Subjects were randomly assigned to one of five experimental lists. The stimuli in the lists were presented in random order to each subject. Their task was to indicate (on a computer terminal) if the presented segment constituted a complete turn. If the subjects decided that the turn was not complete, they were asked to guess and enter the text they believed would complete the turn. If they were unable to guess how the turn continued then they were presented with a multiple choice task. They were asked to guess with how many words the turn would continue. The subjects were allowed to choose between the following options; (A) one word, (B) two words, or (C) three or more words. Subjects were also asked how certain they were of their responses. They had to indicate this on a four-point likert scale.


Subjects were seated in front of a computer screen and a keyboard with headphones. The instructions were visually presented on the screen. Before each stimulus a sentence was presented on the screen in Dutch, saying: “When you press the space bar you can listen to the next sound fragment two times.” Five hundred milliseconds after pressing the space bar, a stimulus was presented two times, with a 1500 ms pause between the two presentations. After the stimulus presentation, the subjects were shown a prompt (>:) on the screen where they were required to type their guess about the continuation of the fragment. If they thought the turn that they were listening to was complete, they had to type: “.”. If they were unable to guess how the turn continued, but they did not think that the turn had finished, they were asked to type a “-”. When they were unable to guess about the continuation, they were presented with the multiple choice task of number of words predictions. After reading the instructions, the participants did a training session. During the training four stimuli were presented which were not parts of the experimental lists. After the training session, which could include verbal clarifications, the experimenter left the room and the participants could continue the experiment alone.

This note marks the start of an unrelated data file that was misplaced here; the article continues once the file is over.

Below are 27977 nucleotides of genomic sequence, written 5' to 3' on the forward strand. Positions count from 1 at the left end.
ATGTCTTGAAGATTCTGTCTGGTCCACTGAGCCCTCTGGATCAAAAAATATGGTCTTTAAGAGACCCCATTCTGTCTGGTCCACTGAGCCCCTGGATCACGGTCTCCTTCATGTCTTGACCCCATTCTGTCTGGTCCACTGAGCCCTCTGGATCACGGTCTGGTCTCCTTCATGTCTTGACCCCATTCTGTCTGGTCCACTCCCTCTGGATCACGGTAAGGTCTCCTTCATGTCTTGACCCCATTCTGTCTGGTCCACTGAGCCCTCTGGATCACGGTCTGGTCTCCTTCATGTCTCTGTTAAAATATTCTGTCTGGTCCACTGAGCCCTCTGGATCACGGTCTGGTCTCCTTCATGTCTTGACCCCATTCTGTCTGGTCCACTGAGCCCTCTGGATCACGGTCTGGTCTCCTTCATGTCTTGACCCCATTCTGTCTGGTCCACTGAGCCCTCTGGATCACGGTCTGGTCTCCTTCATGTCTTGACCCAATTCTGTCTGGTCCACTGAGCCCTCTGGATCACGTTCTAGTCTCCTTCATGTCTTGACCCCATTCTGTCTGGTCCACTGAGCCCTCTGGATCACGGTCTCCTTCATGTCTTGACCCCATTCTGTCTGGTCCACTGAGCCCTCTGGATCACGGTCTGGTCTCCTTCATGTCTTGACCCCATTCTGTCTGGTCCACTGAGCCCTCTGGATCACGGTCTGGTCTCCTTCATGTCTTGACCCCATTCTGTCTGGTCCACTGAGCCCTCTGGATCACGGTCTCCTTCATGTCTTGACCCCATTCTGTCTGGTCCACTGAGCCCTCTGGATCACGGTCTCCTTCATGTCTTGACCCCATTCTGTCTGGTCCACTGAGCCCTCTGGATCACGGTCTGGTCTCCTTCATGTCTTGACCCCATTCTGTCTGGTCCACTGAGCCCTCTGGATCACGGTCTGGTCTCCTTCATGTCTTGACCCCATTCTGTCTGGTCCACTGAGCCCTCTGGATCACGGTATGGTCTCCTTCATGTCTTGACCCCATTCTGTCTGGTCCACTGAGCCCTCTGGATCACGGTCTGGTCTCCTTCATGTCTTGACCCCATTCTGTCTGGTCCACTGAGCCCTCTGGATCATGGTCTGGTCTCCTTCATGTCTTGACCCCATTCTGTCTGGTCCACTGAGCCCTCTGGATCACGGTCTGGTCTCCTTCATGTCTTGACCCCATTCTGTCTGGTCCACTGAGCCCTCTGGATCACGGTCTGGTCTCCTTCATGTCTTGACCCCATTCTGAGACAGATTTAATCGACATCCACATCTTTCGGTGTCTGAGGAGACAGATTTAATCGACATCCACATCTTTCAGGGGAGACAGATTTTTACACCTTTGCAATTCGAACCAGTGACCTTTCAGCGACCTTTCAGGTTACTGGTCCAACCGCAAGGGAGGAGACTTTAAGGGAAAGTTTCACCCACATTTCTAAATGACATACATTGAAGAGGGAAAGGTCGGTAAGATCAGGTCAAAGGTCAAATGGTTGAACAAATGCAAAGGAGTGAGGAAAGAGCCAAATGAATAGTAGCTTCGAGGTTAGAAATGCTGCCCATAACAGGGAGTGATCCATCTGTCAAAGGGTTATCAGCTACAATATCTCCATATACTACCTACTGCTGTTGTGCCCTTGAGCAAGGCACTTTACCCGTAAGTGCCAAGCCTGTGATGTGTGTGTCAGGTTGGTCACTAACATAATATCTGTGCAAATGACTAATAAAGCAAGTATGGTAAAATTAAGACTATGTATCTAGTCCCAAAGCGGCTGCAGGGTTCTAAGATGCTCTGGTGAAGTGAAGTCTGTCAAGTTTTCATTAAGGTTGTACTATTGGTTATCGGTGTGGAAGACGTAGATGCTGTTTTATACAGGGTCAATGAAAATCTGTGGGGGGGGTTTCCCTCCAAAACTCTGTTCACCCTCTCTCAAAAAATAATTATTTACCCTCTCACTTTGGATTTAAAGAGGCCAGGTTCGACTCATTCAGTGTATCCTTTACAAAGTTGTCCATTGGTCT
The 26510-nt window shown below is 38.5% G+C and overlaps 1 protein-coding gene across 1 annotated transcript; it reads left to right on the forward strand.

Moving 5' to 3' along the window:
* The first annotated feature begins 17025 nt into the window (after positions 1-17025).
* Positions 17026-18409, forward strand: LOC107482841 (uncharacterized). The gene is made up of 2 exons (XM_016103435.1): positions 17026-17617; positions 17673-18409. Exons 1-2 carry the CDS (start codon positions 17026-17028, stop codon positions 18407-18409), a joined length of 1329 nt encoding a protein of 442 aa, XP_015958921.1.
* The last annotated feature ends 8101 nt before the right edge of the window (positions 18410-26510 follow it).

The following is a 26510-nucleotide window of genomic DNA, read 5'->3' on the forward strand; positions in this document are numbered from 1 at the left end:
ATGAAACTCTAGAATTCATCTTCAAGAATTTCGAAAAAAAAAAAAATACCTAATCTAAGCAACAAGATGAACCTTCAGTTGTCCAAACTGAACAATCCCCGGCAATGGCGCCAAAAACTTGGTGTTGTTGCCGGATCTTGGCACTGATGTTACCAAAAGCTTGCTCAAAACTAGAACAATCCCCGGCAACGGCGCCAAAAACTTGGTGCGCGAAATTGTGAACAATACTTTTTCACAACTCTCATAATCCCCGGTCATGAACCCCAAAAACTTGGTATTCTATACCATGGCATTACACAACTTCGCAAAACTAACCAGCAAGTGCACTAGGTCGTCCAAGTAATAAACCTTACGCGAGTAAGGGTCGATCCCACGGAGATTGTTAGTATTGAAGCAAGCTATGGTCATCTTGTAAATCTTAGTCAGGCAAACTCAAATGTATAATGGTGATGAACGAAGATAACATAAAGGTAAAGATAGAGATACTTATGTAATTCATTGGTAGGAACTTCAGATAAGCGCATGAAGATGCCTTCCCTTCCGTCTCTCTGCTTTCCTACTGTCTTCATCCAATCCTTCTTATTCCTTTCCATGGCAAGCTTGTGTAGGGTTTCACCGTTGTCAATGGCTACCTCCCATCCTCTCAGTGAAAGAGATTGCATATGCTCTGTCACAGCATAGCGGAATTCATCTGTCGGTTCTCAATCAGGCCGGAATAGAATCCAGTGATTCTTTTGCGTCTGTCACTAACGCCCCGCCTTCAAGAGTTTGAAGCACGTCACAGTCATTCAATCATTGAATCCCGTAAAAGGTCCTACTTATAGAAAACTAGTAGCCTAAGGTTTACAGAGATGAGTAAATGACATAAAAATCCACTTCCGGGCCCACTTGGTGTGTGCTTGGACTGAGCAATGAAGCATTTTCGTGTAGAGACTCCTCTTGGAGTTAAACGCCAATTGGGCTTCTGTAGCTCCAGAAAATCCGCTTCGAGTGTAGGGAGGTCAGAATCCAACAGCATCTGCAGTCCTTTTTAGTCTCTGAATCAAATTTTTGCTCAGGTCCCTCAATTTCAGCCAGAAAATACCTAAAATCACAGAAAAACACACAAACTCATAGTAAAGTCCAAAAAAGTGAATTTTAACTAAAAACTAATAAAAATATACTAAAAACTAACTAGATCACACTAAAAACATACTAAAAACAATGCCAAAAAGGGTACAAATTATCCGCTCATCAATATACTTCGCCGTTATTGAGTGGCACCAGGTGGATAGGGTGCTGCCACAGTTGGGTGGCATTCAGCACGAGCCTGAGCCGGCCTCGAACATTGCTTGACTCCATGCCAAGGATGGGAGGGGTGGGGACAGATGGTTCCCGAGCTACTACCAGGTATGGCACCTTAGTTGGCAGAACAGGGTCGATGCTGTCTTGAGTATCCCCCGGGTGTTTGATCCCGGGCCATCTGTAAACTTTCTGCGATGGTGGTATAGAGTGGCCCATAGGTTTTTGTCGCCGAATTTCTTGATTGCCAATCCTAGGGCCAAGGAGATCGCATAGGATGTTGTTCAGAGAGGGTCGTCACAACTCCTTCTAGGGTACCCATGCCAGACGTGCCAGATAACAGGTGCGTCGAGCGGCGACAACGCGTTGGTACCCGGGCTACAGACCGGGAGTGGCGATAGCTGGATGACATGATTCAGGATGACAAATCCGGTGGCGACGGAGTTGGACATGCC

Two variables, PRED_END and PRED_NUM were created based on the responses entered. The variable PRED_END (prediction of the rest of the turn) was set to 1 when the continuation of the turn was entirely correct. We regarded a response entirely correct when the guess exactly matched the continuations. Usage of synonyms or words from the same syntactic category did not count as a correct response. It was also set to 1 when it was indicated correctly that the turn has ended. PRED_END was set to 0 when the typed-in continuation was incorrect (different words, or more, or less words were guessed) or participants were unable to provide a guess.